“The favela is not a problem. The favela is the city. The favela is the solution.” These were the words of City Councilor Marielle Franco in a recent debate on favela evictions and upgrading. A black, bisexual woman from Complexo da Maré, Marielle advocated consistently for marginalized communities, wielding a biting critique of systemic inequality, a commitment to peaceful and collective organizing, and an ability to recognize and inspire the potential in others. She shattered ceilings and made others feel they could too. She was an illuminated individual and became a symbol, affirming the black, favela woman as a source of admiration and courage.
She was assassinated on the night of March 14, 2018. Whoever took her life must have had no idea of her grandeur, because she left this life but entered history. We, the Catalytic Communities team, join countless others in condemning her murder and that of driver Anderson Pedro Gomes. We demand those responsible for the attack be brought to justice, and we demand an end to the structural violence and corruption that created the conditions for this tragedy. This was an attack on all those she figuratively and literally represents, and on the work of all human rights defenders and activists who have the courage to criticize power, as Marielle did by denouncing police violence, gender violence and numerous other injustices.
We’re heartbroken and reeling from shock. But we are determined that Marielle’s death must be a turning point. We are determined that all of us inspired by her struggle will double down on her work so that, as the ‘Marielle, presente!’ protest call goes, Marielle really will be with us still. We are determined to push forward the position we have advocated for 18 years and which we shared so closely with the city councilor—that for all their complexities, favelas are sources of solutions, ingenuity, and transformation, and must be valued and treated as such.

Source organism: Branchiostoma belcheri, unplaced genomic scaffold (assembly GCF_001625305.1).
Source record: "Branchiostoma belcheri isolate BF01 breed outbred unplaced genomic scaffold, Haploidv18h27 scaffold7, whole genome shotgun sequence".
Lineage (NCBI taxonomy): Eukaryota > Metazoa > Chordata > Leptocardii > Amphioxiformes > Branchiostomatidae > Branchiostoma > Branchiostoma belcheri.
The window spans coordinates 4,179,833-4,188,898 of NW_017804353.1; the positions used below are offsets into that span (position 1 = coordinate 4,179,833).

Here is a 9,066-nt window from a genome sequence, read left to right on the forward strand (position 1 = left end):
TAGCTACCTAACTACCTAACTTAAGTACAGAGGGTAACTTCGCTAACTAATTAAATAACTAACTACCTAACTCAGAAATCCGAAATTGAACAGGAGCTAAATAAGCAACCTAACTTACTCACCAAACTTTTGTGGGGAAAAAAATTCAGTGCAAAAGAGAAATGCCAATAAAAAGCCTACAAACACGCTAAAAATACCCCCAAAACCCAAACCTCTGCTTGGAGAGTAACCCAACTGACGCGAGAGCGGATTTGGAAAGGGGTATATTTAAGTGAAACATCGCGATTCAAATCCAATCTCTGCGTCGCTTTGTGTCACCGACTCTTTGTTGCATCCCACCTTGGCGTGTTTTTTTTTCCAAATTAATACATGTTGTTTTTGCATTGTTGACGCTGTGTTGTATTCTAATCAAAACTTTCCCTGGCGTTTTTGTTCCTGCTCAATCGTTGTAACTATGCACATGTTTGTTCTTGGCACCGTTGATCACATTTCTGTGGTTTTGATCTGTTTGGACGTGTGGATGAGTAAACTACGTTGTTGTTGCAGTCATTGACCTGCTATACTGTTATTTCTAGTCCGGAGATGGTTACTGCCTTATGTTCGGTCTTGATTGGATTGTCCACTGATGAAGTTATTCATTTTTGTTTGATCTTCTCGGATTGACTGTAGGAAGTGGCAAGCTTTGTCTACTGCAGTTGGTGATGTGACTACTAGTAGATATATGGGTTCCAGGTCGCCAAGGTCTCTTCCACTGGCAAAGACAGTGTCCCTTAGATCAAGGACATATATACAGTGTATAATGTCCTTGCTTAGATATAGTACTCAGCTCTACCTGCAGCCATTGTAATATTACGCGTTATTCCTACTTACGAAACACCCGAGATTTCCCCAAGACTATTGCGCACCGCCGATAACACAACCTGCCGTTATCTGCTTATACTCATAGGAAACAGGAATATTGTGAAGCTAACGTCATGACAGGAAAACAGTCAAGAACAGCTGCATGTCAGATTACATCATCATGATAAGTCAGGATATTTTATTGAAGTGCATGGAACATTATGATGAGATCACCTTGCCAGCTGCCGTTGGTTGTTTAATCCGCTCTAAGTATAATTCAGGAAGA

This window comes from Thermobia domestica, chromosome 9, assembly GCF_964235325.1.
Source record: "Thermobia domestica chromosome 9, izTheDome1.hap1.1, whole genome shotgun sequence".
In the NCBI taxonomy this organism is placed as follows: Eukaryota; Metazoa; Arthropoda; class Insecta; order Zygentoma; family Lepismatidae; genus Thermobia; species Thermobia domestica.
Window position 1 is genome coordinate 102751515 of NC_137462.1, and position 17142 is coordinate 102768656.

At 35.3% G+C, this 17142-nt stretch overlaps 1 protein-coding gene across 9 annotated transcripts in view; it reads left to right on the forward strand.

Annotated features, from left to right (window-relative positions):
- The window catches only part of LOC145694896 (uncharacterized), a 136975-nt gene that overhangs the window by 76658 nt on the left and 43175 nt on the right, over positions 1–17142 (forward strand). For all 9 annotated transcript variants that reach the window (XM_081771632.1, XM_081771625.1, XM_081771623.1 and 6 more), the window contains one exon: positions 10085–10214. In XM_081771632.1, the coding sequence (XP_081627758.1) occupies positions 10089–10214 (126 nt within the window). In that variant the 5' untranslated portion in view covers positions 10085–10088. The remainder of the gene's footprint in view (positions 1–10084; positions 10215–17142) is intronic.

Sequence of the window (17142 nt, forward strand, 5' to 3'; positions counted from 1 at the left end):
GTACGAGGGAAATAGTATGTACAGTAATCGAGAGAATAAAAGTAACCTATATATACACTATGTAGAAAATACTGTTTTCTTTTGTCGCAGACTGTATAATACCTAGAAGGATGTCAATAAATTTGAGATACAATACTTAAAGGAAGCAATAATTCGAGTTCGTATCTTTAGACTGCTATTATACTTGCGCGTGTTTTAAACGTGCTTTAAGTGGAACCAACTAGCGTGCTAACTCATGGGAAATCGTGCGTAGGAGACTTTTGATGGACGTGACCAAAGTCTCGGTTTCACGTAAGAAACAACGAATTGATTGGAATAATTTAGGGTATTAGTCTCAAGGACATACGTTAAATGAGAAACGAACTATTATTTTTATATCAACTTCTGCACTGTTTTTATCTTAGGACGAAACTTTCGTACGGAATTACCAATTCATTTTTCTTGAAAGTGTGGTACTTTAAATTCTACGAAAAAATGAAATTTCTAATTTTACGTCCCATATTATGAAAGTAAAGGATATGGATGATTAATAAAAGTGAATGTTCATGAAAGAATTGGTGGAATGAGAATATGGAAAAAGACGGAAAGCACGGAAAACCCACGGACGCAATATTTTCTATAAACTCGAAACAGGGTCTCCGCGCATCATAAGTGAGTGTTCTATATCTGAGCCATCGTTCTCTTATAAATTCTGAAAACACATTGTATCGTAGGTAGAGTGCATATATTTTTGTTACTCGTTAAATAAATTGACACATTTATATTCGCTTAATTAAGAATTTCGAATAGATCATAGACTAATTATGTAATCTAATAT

Marielle Franco in the RioOnWatch Archives:
09/16 Favela Candidates Run for Office, Among ‘City Council Members We Want’ – Nour El-Youssef
10/16 Hope in a Young Democracy: A Number of Notable ‘City Council Members We Want’ Elected in Rio – Nour El-Youssef
11/16 Angela Davis Book Launched With Keen Debate During Black Awareness Month in Rio – Luisa Fenizola
“I hope that we can build together, from occupying a space of representation of a black woman that I occupy. We’re going to blacken the City Council, racialize the debate, hire black and favela cabinet chiefs. I did nothing in my life alone, everything was done in the collective and this is how I will continue getting things done.” – Marielle Franco
06/17 The Right to Live: Favela Residents Celebrate Community and Fight for Their Rights – Bryan McNamara
“We don’t want our rights just when the war on drugs is over, or when trafficking ends. As citizens of the city and citizens of the favela we want our rights today.” – Marielle Franco
11/17 Rio de Janeiro Mayor Crivella’s Strategic Plan Heavily Criticized in Wide Ranging Civil Society Debate – Priscilla Mayrink
“The [Mayor’s] Plan only treats [the solidarity economy] as a fair. In the Plan it is not recognized as an economic alternative, as a potential to generate employment and income, as an expansion of the metropolitan area.” – Marielle Franco
11/17 Debate On Race and Resistance and ‘Rolezinho’ Tour Occupy Rio City Council – Sidney Magana
“Let’s occupy the people’s house with our black bodies and discuss the resistance in the quilombos, in the favelas, on the asphalt, and in the government!” – Facebook page for event organized by Marielle Franco
“In recognition of this tragedy and in celebration of her struggle, this week’s RioOnWatch news digest focuses exclusively on Marielle Franco. Please take the time to read, sit with and be inspired by Marielle’s life and join us in committing to her legacy: Special Issue Digest: Marielle Franco’s Assassination and Legacy.
The digest includes English-language coverage since her death, photos from protests in Rio, London, and Melbourne, and RioOnWatch coverage of her work since she announced her candidacy in 2016. Through just a handful of our articles readers can get a sense of the dynamism and love she brought to her position, from opening up the City Council building for a discussion on race and resistance to calling for greater black representation in places of power.”